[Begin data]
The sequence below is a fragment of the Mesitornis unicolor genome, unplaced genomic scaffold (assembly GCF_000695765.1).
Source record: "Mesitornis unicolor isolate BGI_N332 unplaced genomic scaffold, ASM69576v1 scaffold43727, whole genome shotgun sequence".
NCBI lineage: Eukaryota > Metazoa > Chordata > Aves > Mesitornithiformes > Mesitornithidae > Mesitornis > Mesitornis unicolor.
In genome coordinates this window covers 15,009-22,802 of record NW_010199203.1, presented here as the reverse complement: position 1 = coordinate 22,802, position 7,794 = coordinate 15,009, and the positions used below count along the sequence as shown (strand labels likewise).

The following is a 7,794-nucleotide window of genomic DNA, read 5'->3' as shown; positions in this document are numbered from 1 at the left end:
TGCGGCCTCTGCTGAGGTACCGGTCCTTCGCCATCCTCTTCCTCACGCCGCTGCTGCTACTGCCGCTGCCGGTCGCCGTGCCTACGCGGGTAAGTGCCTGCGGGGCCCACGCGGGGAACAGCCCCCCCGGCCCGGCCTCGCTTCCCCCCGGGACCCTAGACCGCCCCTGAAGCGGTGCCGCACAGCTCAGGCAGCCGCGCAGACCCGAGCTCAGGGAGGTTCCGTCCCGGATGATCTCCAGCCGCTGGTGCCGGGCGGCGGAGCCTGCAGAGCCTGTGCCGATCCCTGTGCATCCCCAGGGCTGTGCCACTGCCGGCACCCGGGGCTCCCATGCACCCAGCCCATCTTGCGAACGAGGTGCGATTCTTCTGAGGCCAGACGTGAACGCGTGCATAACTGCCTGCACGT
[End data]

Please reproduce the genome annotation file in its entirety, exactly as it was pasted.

The sequence below is a fragment of the Mesitornis unicolor genome, unplaced genomic scaffold (assembly GCF_000695765.1).
Source record: "Mesitornis unicolor isolate BGI_N332 unplaced genomic scaffold, ASM69576v1 scaffold43727, whole genome shotgun sequence".
NCBI lineage: Eukaryota > Metazoa > Chordata > Aves > Mesitornithiformes > Mesitornithidae > Mesitornis > Mesitornis unicolor.
In genome coordinates this window covers 15,009-22,802 of record NW_010199203.1, presented here as the reverse complement: position 1 = coordinate 22,802, position 7,794 = coordinate 15,009, and the positions used below count along the sequence as shown (strand labels likewise).

The following is a 7,794-nucleotide window of genomic DNA, read 5'->3' as shown; positions in this document are numbered from 1 at the left end:
TGCGGCCTCTGCTGAGGTACCGGTCCTTCGCCATCCTCTTCCTCACGCCGCTGCTGCTACTGCCGCTGCCGGTCGCCGTGCCTACGCGGGTAAGTGCCTGCGGGGCCCACGCGGGGAACAGCCCCCCCGGCCCGGCCTCGCTTCCCCCCGGGACCCTAGACCGCCCCTGAAGCGGTGCCGCACAGCTCAGGCAGCCGCGCAGACCCGAGCTCAGGGAGGTTCCGTCCCGGATGATCTCCAGCCGCTGGTGCCGGGCGGCGGAGCCTGCAGAGCCTGTGCCGATCCCTGTGCATCCCCAGGGCTGTGCCACTGCCGGCACCCGGGGCTCCCATGCACCCAGCCCATCTTGCGAACGAGGTGCGATTCTTCTGAGGCCAGACGTGAACGCGTGCATAACTGCCTGCACGT